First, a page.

Avoid secondhand-buyer’s remorse
photo by PetitPoulailler
Buying preowned merchandise is often frugal — unless you buy something you don’t need or can’t use. When you come across what appears to be a good bargain, it’s tough to decide whether to grab it or walk away. Ask yourself the following before buying:
— Can I afford this?
— Does this purchase have other related costs involved?
— Am I informed on this item? Have I comparison shopped?
— Do I need this? Do I have room for this?
— Is there a lower-cost alternative?
— Will this purchase help me toward my goals?
— If I waited to purchase this item, would it be less expensive?
Sometimes, buyer’s remorse sets in when your purchase doesn’t work out . Consider the following common mistakes that are made during the thrill of the buy, so you can prevent buying something you’ll regret later.
ELECTRONICS AND COMPUTERS: Test electrical items before buying them. Some things look brand-new but don’t work. Laptops go through a lot of wear and tear. And there’s no warranty.
APPLIANCES: Used appliances can be inefficient. Consider passing on old freezers and refrigerators. With items like vacuums, test them before buying. While some require only a simple repair, it’s often best to buy new or refurbished.
CLOTHING AND SHOES: Carefully look clothing over for rips, tears, shrinkage and stains. Some clothing might smell like body odor, pet urine, tobacco or perfume that won’t come out even after multiple washings. Some people buy used shoes. Try them on to see whether they fit and are comfortable. Don’t waste money on poor-quality used shoes. Treat shoes with a disinfectant spray. You can also use baking soda, wadded newspaper, clean kitty litter or charcoal. Clothing sizes vary, so try it on, and bring a measuring tape or a garment from home for comparison.
TOYS: Many used toys are broken or missing parts. If it’s battery-operated, check to make sure it works. Be aware of any toys that have been recalled or contain lead.
GLASSWARE AND COLLECTIBLES: Check for chips and cracks. They can sometimes be hard to see at first glance. Many holiday decorations can be found inexpensively during post-holiday clearance sales, so it might be worth passing it up at a thrift store. Beware of reproductions, replicas and counterfeits when shopping for collectibles, jewelry, sunglasses, fragrances and handbags. How can you spot a knockoff? Look for misspelled trademarks, missing labels, etc. In other words, be informed on originals.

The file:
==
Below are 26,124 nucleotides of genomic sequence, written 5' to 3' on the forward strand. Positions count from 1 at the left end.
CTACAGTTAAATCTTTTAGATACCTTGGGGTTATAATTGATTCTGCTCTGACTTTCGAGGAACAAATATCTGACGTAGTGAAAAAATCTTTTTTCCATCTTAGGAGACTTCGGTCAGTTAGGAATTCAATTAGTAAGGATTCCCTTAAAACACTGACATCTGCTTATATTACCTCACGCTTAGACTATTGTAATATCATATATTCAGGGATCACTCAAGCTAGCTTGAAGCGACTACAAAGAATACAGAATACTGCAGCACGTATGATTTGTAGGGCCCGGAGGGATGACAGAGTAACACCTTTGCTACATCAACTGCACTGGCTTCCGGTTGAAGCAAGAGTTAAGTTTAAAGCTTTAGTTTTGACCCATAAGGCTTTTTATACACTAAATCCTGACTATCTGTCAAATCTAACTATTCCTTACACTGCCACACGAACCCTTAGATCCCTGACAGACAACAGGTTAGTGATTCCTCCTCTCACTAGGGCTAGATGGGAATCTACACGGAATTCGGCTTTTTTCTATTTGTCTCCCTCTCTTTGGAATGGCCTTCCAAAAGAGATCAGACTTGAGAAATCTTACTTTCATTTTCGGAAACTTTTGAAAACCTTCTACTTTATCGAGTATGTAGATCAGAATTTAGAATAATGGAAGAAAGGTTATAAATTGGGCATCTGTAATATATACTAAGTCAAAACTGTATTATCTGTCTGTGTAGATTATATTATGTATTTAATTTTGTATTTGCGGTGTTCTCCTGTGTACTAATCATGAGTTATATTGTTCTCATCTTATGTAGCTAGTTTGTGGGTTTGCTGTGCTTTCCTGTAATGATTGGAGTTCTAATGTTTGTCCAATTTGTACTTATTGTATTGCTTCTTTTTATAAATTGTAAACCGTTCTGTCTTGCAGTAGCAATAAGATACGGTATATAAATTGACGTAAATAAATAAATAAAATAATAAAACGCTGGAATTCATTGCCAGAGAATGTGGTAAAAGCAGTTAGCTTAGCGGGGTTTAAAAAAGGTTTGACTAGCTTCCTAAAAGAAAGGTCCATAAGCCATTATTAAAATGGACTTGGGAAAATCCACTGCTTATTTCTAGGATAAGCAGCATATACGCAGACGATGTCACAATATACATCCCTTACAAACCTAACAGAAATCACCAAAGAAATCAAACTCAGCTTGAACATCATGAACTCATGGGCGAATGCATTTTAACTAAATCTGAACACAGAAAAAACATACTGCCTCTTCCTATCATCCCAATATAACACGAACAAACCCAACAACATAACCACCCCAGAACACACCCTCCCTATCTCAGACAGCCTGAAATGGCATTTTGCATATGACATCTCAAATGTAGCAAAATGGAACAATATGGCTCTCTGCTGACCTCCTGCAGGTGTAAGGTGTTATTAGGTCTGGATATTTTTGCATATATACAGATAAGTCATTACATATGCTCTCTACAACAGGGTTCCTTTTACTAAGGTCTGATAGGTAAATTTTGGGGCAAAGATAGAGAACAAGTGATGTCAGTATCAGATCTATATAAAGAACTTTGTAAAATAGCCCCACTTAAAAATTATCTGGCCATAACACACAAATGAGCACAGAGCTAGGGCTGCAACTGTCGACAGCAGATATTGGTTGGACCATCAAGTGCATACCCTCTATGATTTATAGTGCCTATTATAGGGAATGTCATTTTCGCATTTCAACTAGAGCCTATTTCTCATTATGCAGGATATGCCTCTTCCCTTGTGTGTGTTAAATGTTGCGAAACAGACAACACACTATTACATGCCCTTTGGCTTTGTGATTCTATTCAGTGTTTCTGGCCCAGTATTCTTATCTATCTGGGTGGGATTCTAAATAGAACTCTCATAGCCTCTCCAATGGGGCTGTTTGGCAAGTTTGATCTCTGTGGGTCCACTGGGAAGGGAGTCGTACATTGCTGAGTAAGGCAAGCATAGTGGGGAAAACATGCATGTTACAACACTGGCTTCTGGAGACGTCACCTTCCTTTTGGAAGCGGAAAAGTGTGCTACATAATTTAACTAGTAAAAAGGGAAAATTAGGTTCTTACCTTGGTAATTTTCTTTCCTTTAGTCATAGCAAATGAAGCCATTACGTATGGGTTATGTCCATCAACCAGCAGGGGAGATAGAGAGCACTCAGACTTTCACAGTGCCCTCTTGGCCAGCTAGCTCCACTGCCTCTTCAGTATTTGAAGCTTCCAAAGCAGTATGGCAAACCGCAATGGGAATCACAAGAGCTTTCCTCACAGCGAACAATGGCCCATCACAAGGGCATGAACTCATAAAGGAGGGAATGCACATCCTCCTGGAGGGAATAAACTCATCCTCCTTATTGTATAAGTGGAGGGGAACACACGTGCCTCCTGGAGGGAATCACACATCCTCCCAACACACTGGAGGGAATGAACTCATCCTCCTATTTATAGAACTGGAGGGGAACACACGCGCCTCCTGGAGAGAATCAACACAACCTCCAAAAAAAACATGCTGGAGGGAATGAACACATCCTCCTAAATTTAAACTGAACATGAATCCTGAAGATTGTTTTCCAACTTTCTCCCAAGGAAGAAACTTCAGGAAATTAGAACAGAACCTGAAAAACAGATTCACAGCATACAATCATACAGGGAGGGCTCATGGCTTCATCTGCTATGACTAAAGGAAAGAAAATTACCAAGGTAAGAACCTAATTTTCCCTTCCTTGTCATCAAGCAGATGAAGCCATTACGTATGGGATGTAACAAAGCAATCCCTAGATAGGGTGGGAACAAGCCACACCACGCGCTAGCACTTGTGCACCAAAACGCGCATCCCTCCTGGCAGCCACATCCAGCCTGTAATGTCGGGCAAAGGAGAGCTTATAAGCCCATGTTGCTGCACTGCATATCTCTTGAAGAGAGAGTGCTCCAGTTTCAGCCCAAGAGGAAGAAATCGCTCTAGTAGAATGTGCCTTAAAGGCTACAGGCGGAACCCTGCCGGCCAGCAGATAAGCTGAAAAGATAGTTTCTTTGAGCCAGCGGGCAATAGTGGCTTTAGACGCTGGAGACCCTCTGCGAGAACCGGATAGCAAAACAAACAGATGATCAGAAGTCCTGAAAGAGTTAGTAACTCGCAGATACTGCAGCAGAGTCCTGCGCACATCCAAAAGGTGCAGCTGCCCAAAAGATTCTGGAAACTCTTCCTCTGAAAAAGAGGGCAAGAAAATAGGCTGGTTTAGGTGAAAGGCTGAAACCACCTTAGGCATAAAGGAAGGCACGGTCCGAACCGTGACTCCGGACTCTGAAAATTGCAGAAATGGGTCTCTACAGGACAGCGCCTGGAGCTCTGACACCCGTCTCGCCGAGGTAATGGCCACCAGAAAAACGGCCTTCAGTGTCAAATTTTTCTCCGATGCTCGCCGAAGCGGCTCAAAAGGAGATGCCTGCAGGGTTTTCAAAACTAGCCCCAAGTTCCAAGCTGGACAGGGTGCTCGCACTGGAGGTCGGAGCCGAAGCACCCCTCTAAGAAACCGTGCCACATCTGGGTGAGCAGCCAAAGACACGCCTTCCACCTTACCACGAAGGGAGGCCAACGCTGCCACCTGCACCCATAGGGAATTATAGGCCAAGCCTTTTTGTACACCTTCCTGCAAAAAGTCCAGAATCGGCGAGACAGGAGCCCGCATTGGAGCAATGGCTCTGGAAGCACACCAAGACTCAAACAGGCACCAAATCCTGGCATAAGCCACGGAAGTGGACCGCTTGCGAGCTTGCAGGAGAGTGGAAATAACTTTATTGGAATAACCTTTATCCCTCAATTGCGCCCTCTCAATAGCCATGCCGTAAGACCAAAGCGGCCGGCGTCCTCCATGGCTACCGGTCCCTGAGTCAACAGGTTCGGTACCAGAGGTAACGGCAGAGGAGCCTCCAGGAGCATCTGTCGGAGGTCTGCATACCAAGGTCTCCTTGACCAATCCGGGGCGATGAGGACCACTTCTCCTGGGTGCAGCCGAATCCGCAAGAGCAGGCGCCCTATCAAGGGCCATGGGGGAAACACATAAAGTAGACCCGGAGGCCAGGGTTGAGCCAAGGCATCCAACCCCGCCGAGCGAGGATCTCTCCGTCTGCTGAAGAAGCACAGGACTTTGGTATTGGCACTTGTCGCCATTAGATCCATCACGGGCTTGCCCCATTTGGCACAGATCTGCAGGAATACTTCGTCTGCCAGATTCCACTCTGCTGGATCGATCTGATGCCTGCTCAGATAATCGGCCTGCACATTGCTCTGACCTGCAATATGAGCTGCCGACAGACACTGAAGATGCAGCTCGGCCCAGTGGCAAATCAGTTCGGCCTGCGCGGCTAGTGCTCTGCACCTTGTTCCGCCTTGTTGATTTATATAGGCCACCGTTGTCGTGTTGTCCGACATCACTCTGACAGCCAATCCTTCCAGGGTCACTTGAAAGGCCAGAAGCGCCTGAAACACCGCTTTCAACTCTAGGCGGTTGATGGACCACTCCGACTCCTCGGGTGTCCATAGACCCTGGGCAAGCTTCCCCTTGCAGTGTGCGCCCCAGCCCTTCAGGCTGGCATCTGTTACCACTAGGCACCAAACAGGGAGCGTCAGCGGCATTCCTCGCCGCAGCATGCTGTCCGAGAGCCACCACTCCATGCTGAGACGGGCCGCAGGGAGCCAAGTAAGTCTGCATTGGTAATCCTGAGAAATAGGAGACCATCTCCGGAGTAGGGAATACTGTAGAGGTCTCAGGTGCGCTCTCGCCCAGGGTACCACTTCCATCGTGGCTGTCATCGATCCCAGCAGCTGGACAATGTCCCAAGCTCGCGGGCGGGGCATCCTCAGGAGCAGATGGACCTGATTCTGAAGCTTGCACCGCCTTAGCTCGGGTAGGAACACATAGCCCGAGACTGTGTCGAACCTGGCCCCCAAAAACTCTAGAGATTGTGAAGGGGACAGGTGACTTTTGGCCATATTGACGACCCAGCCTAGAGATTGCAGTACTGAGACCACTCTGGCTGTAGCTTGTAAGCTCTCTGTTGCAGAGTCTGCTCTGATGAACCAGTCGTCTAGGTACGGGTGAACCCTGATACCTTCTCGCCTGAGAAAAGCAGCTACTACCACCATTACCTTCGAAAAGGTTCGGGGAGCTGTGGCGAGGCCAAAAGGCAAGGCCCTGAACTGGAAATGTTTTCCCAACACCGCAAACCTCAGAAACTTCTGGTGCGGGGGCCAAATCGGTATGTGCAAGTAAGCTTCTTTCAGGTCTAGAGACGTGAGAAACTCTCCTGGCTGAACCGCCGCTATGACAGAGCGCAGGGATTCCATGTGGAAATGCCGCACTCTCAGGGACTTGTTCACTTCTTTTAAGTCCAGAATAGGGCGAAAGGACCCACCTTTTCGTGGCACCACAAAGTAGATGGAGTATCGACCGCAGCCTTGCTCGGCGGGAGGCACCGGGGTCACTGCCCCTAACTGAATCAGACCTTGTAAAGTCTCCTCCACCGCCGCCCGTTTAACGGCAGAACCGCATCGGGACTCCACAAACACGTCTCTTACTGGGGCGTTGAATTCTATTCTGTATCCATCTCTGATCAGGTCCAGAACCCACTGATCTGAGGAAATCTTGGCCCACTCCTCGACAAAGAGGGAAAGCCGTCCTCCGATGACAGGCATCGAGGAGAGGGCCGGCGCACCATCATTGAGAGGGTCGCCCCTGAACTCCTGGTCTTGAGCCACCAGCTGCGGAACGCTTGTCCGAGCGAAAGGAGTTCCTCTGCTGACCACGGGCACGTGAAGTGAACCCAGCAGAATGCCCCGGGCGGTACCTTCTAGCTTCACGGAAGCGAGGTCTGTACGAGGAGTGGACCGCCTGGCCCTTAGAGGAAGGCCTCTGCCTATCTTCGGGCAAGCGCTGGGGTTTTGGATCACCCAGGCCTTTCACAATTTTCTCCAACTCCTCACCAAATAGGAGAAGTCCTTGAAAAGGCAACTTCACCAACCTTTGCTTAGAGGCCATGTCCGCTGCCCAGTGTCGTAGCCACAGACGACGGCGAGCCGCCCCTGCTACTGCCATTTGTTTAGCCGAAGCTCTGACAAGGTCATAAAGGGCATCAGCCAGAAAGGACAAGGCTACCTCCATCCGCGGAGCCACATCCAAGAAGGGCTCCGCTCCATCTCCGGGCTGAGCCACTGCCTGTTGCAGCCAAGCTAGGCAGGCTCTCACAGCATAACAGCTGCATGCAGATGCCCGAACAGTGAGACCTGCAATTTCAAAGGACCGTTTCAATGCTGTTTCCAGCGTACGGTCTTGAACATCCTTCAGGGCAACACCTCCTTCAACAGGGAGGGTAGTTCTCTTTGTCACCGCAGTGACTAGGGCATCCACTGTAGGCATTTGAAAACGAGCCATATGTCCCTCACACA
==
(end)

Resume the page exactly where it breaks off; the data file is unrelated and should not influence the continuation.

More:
DVDS AND GAMES: If you’re looking for newer movies and games, you’re better off buying from movie and game stores that sell preowned releases. If you’re at a garage sale, you can ask the seller about the condition of the products. You can find great deals on older releases at thrift stores, but you’re taking a chance on the condition, so ask about their return policy.
FRAMES: If it includes art, check that it’s not warped or damaged. If it’s an empty frame, avoid buying a custom size that you’ll probably never find anything to fit in it.
LAMPS: Plug them in to make sure they work. If it doesn’t have a lampshade, it can get costly to find a replacement shade.
KITCHENWARE: Check bakeware for rust, scratches and a nonstick surface. With cutlery, look for silver or stainless steel. Be sure that plates and bowls are food-safe.
CLOCKS AND WATCHES: These items can be tricky. They might appear to work but aren’t accurate. They can sometimes be found in their original boxes and look brand-new. Test them out in your cart while you shop to see whether they keep proper time.
Lastly, avoid buying used mattresses, helmets and baby gear for safety reasons. Check for recalls at www.recalls.gov. Be aware of retail costs on items, too. Often, you’ll discover many items aren’t a deal at all. For example, with clothing, check your labels. Brands from discount stores can sometimes be sold more expensively at thrift stores. You can check eBay.com to compare prices, too.
Have you bought any secondhand items you regret? Let me know your secondhand flops or buying tips.